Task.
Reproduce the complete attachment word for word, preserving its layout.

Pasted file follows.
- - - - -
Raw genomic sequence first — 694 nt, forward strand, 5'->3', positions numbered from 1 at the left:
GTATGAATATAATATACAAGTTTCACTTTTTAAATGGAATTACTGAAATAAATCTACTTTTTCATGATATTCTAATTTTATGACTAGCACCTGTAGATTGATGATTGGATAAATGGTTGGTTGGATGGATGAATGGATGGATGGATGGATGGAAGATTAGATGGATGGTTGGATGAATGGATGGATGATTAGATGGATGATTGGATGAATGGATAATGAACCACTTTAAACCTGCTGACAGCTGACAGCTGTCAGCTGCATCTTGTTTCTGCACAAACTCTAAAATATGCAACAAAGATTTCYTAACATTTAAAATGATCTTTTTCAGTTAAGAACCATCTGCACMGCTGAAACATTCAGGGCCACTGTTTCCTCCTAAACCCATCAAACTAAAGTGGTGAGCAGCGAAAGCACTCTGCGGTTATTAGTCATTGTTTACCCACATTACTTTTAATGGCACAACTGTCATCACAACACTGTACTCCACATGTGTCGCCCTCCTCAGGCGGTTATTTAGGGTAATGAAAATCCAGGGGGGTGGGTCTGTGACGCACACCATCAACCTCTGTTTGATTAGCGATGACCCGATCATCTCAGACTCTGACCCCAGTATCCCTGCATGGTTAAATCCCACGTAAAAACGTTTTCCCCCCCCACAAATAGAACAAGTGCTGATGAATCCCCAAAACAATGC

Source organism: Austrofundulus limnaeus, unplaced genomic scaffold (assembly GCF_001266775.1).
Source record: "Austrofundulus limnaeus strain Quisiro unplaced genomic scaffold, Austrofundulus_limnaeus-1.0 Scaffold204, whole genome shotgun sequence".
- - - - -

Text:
Raw genomic sequence first — 694 nt, forward strand, 5'->3', positions numbered from 1 at the left:
GTATGAATATAATATACAAGTTTCACTTTTTAAATGGAATTACTGAAATAAATCTACTTTTTCATGATATTCTAATTTTATGACTAGCACCTGTAGATTGATGATTGGATAAATGGTTGGTTGGATGGATGAATGGATGGATGGATGGATGGAAGATTAGATGGATGGTTGGATGAATGGATGGATGATTAGATGGATGATTGGATGAATGGATAATGAACCACTTTAAACCTGCTGACAGCTGACAGCTGTCAGCTGCATCTTGTTTCTGCACAAACTCTAAAATATGCAACAAAGATTTCYTAACATTTAAAATGATCTTTTTCAGTTAAGAACCATCTGCACMGCTGAAACATTCAGGGCCACTGTTTCCTCCTAAACCCATCAAACTAAAGTGGTGAGCAGCGAAAGCACTCTGCGGTTATTAGTCATTGTTTACCCACATTACTTTTAATGGCACAACTGTCATCACAACACTGTACTCCACATGTGTCGCCCTCCTCAGGCGGTTATTTAGGGTAATGAAAATCCAGGGGGGTGGGTCTGTGACGCACACCATCAACCTCTGTTTGATTAGCGATGACCCGATCATCTCAGACTCTGACCCCAGTATCCCTGCATGGTTAAATCCCACGTAAAAACGTTTTCCCCCCCCACAAATAGAACAAGTGCTGATGAATCCCCAAAACAATGC

Source organism: Austrofundulus limnaeus, unplaced genomic scaffold (assembly GCF_001266775.1).
Source record: "Austrofundulus limnaeus strain Quisiro unplaced genomic scaffold, Austrofundulus_limnaeus-1.0 Scaffold204, whole genome shotgun sequence".